Second, there is always a need for God’s counsel. It may not seem like I need to talk with God about what is happening. Everything may look like His hand has ordained it. And it very well may be that God has opened the way before me, but I cannot be sure of that unless I ask God. My enemy is crafty and knows that the very best way to trip me up is to make it look like the way that he wants me to go is the way that God wants me to go. And sometimes the only way to tell the difference is to ask God which way to go. If I make it a habit to inquire of God every time there is a decision to be made, then it becomes second nature and the odds of making the right choice improve.

Father, thank You that You are willing and ready to weight in on any and all decisions in my life. Please work in me to make it my first impulse to seek Your counsel.

SOAP Journal – 27 June 2017 (Joshua 8:1)

Now the LORD said to Joshua, “Do not fear or be dismayed. Take all the people of war with you and arise, go up to Ai; see, I have given into your hand the king of Ai, his people, his city, and his land.”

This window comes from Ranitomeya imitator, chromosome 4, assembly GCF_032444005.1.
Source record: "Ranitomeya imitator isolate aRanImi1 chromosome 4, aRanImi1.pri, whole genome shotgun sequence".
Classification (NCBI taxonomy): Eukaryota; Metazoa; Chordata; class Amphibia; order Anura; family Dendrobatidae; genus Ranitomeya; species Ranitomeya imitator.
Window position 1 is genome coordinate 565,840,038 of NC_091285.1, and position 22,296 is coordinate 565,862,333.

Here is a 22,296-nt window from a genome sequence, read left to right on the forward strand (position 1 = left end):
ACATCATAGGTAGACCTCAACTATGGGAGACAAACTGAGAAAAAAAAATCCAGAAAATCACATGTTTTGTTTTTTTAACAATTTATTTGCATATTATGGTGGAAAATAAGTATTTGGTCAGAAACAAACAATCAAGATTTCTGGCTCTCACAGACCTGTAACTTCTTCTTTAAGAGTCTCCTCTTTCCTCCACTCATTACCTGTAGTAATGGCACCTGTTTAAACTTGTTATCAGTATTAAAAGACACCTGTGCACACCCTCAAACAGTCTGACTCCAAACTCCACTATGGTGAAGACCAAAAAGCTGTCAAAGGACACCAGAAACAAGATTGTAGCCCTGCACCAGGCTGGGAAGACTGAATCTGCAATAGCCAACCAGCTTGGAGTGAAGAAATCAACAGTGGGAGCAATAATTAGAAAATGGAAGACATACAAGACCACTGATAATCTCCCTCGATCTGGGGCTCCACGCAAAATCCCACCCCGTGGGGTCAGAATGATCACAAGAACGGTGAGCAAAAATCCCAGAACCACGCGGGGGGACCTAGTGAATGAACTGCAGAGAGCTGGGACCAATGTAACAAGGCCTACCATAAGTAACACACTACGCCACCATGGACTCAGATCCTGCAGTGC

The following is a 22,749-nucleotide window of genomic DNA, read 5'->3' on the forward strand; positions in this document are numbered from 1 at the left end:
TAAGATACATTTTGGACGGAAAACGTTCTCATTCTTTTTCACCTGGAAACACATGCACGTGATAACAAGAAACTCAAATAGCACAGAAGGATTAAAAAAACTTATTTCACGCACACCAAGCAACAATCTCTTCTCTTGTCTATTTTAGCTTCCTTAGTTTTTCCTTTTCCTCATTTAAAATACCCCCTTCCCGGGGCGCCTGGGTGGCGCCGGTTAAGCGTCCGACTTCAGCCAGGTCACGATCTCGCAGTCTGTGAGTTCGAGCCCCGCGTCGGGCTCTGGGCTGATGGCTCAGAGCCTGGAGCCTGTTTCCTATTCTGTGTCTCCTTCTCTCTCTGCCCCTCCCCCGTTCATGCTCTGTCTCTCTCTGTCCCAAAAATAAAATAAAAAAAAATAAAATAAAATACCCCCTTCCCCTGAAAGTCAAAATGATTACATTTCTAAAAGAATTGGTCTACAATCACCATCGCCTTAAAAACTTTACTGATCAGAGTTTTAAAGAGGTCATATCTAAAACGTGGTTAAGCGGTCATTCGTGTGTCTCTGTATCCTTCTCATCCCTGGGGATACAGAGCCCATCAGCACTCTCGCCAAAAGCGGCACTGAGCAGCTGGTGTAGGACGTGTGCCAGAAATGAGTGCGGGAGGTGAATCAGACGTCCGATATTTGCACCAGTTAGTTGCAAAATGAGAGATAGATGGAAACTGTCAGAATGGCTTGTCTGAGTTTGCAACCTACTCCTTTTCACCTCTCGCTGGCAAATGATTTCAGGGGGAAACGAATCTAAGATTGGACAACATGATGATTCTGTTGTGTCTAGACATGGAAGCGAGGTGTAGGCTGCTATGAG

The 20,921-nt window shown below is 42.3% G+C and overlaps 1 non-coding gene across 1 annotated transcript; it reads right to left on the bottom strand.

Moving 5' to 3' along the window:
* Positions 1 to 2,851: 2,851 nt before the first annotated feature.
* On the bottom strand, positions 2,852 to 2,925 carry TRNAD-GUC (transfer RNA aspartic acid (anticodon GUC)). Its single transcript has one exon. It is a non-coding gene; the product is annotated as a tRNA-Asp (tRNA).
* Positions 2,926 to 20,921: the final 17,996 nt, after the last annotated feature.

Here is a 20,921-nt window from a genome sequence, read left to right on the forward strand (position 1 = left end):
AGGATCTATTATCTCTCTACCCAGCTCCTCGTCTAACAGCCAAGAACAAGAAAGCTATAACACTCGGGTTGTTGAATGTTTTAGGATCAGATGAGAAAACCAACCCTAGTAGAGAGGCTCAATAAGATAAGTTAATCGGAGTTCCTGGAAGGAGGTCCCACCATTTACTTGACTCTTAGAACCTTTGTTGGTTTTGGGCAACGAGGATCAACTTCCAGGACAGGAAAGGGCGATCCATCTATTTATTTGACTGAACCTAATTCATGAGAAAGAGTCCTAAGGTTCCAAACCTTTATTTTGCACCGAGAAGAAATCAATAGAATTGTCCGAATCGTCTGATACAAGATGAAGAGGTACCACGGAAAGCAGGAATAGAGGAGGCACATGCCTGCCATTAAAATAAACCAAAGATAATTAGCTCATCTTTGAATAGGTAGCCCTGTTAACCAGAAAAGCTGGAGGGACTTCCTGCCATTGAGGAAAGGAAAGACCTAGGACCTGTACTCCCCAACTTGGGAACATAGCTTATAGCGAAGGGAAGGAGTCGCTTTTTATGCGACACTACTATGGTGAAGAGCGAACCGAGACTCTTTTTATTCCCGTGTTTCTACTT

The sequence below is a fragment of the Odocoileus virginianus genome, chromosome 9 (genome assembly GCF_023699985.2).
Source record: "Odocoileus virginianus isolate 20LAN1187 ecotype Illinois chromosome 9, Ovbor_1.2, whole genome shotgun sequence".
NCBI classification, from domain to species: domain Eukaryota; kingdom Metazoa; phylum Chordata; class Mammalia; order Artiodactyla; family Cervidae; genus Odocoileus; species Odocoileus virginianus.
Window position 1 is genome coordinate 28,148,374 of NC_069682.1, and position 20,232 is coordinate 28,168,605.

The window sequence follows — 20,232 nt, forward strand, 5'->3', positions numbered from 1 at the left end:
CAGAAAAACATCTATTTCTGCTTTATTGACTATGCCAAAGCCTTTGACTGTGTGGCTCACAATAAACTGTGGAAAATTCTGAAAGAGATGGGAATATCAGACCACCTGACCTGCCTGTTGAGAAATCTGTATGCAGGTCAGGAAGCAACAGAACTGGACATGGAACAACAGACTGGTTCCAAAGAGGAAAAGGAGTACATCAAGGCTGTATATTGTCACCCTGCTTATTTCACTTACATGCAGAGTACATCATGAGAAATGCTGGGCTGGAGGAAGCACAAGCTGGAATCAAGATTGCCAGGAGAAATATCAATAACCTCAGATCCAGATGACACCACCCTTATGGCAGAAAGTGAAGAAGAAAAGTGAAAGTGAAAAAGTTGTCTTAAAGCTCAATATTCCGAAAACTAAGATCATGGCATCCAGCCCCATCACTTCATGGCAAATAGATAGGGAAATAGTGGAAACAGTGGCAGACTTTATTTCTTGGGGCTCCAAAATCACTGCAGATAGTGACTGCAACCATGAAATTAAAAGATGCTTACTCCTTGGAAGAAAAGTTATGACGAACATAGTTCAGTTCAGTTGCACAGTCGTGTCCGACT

Joshua 8:1

The Now at the beginning of this verse reminds me that this is a continuation of a longer story. In the previous chapter, the Israelites had tried and failed to conquer Ai. They had gotten cocky and thought they could handle a little town. So they did not send the whole army and they did not inquire of the LORD before heading in to battle. They were defeated. Joshua and the leadership are distressed and discouraged and God tells them to sort themselves by finding the one man who had taken plunder from Jericho when all of the plunder of that city had been dedicated to God. They find the man and stone him to death and burn the body.

Once the sin had been dealt with, God came and spoke with Joshua. That is the Now that starts this morning’s verse. And God’s words are far more encouraging and far less of a verbal slap in the face. When snapping Joshua out of his funk, God had rendered a verbal slap. Now that Joshua has done what should have been done and everything is ready to go, God speaks more gently.